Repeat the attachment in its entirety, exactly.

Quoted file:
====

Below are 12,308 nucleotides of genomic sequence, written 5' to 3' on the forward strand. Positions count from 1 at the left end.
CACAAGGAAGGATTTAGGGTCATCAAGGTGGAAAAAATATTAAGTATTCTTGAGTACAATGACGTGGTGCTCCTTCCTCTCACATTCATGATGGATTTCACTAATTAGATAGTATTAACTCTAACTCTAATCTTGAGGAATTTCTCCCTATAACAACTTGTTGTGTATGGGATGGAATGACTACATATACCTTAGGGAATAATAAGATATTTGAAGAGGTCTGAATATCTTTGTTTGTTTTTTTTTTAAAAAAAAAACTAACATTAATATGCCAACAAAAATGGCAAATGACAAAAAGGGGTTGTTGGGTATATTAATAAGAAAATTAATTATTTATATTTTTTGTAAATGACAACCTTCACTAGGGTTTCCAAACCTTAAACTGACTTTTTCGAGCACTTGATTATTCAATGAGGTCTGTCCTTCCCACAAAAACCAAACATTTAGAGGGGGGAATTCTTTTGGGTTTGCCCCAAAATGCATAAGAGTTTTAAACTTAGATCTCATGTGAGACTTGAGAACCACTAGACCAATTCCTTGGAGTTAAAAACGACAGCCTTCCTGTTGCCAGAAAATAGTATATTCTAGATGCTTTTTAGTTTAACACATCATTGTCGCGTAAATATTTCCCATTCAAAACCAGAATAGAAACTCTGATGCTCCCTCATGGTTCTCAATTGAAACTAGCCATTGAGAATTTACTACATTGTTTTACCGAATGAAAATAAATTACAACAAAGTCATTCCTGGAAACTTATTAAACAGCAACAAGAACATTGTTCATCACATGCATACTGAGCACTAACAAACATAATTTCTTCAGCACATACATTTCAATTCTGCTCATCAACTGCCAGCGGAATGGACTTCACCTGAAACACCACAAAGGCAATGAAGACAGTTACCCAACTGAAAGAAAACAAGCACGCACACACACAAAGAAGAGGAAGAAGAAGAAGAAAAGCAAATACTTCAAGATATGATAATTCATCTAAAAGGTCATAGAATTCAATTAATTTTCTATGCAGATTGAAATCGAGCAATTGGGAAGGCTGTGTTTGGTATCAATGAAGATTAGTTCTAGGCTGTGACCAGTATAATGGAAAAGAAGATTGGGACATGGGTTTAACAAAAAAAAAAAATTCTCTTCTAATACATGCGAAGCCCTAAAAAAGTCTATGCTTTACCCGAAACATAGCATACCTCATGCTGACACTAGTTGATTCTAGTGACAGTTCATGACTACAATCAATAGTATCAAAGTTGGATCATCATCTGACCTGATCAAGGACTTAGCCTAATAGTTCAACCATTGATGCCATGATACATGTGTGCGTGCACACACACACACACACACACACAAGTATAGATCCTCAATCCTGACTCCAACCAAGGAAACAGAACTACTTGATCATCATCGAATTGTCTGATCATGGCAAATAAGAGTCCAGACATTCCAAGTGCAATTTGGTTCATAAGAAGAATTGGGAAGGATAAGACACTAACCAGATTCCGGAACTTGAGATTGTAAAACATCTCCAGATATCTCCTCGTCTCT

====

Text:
Below are 12,308 nucleotides of genomic sequence, written 5' to 3' on the forward strand. Positions count from 1 at the left end.
CACAAGGAAGGATTTAGGGTCATCAAGGTGGAAAAAATATTAAGTATTCTTGAGTACAATGACGTGGTGCTCCTTCCTCTCACATTCATGATGGATTTCACTAATTAGATAGTATTAACTCTAACTCTAATCTTGAGGAATTTCTCCCTATAACAACTTGTTGTGTATGGGATGGAATGACTACATATACCTTAGGGAATAATAAGATATTTGAAGAGGTCTGAATATCTTTGTTTGTTTTTTTTTTAAAAAAAAAACTAACATTAATATGCCAACAAAAATGGCAAATGACAAAAAGGGGTTGTTGGGTATATTAATAAGAAAATTAATTATTTATATTTTTTGTAAATGACAACCTTCACTAGGGTTTCCAAACCTTAAACTGACTTTTTCGAGCACTTGATTATTCAATGAGGTCTGTCCTTCCCACAAAAACCAAACATTTAGAGGGGGGAATTCTTTTGGGTTTGCCCCAAAATGCATAAGAGTTTTAAACTTAGATCTCATGTGAGACTTGAGAACCACTAGACCAATTCCTTGGAGTTAAAAACGACAGCCTTCCTGTTGCCAGAAAATAGTATATTCTAGATGCTTTTTAGTTTAACACATCATTGTCGCGTAAATATTTCCCATTCAAAACCAGAATAGAAACTCTGATGCTCCCTCATGGTTCTCAATTGAAACTAGCCATTGAGAATTTACTACATTGTTTTACCGAATGAAAATAAATTACAACAAAGTCATTCCTGGAAACTTATTAAACAGCAACAAGAACATTGTTCATCACATGCATACTGAGCACTAACAAACATAATTTCTTCAGCACATACATTTCAATTCTGCTCATCAACTGCCAGCGGAATGGACTTCACCTGAAACACCACAAAGGCAATGAAGACAGTTACCCAACTGAAAGAAAACAAGCACGCACACACACAAAGAAGAGGAAGAAGAAGAAGAAAAGCAAATACTTCAAGATATGATAATTCATCTAAAAGGTCATAGAATTCAATTAATTTTCTATGCAGATTGAAATCGAGCAATTGGGAAGGCTGTGTTTGGTATCAATGAAGATTAGTTCTAGGCTGTGACCAGTATAATGGAAAAGAAGATTGGGACATGGGTTTAACAAAAAAAAAAAATTCTCTTCTAATACATGCGAAGCCCTAAAAAAGTCTATGCTTTACCCGAAACATAGCATACCTCATGCTGACACTAGTTGATTCTAGTGACAGTTCATGACTACAATCAATAGTATCAAAGTTGGATCATCATCTGACCTGATCAAGGACTTAGCCTAATAGTTCAACCATTGATGCCATGATACATGTGTGCGTGCACACACACACACACACACACACAAGTATAGATCCTCAATCCTGACTCCAACCAAGGAAACAGAACTACTTGATCATCATCGAATTGTCTGATCATGGCAAATAAGAGTCCAGACATTCCAAGTGCAATTTGGTTCATAAGAAGAATTGGGAAGGATAAGACACTAACCAGATTCCGGAACTTGAGATTGTAAAACATCTCCAGATATCTCCTCGTCTCT